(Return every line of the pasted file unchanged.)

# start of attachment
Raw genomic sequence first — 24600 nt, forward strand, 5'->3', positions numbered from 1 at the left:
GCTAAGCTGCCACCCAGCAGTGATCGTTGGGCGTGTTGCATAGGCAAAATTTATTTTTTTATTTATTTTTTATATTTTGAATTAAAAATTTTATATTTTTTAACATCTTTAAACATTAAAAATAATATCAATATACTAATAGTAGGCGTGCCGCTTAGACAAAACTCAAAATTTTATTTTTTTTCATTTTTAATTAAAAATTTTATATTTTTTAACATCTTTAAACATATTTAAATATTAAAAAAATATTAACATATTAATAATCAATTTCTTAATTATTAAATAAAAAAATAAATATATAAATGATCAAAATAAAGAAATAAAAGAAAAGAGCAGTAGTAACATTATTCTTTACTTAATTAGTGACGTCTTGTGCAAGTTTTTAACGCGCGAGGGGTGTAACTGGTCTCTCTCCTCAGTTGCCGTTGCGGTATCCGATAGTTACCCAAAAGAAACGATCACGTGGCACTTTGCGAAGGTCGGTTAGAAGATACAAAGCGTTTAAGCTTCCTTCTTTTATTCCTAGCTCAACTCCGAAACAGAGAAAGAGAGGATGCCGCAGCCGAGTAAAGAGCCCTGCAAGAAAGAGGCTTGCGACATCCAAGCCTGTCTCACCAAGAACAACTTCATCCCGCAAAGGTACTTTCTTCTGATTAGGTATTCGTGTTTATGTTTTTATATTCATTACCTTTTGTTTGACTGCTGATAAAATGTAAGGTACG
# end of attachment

Raw genomic sequence first — 24600 nt, forward strand, 5'->3', positions numbered from 1 at the left:
GCTAAGCTGCCACCCAGCAGTGATCGTTGGGCGTGTTGCATAGGCAAAATTTATTTTTTTATTTATTTTTTATATTTTGAATTAAAAATTTTATATTTTTTAACATCTTTAAACATTAAAAATAATATCAATATACTAATAGTAGGCGTGCCGCTTAGACAAAACTCAAAATTTTATTTTTTTTCATTTTTAATTAAAAATTTTATATTTTTTAACATCTTTAAACATATTTAAATATTAAAAAAATATTAACATATTAATAATCAATTTCTTAATTATTAAATAAAAAAATAAATATATAAATGATCAAAATAAAGAAATAAAAGAAAAGAGCAGTAGTAACATTATTCTTTACTTAATTAGTGACGTCTTGTGCAAGTTTTTAACGCGCGAGGGGTGTAACTGGTCTCTCTCCTCAGTTGCCGTTGCGGTATCCGATAGTTACCCAAAAGAAACGATCACGTGGCACTTTGCGAAGGTCGGTTAGAAGATACAAAGCGTTTAAGCTTCCTTCTTTTATTCCTAGCTCAACTCCGAAACAGAGAAAGAGAGGATGCCGCAGCCGAGTAAAGAGCCCTGCAAGAAAGAGGCTTGCGACATCCAAGCCTGTCTCACCAAGAACAACTTCATCCCGCAAAGGTACTTTCTTCTGATTAGGTATTCGTGTTTATGTTTTTATATTCATTACCTTTTGTTTGACTGCTGATAAAATGTAAGGTACG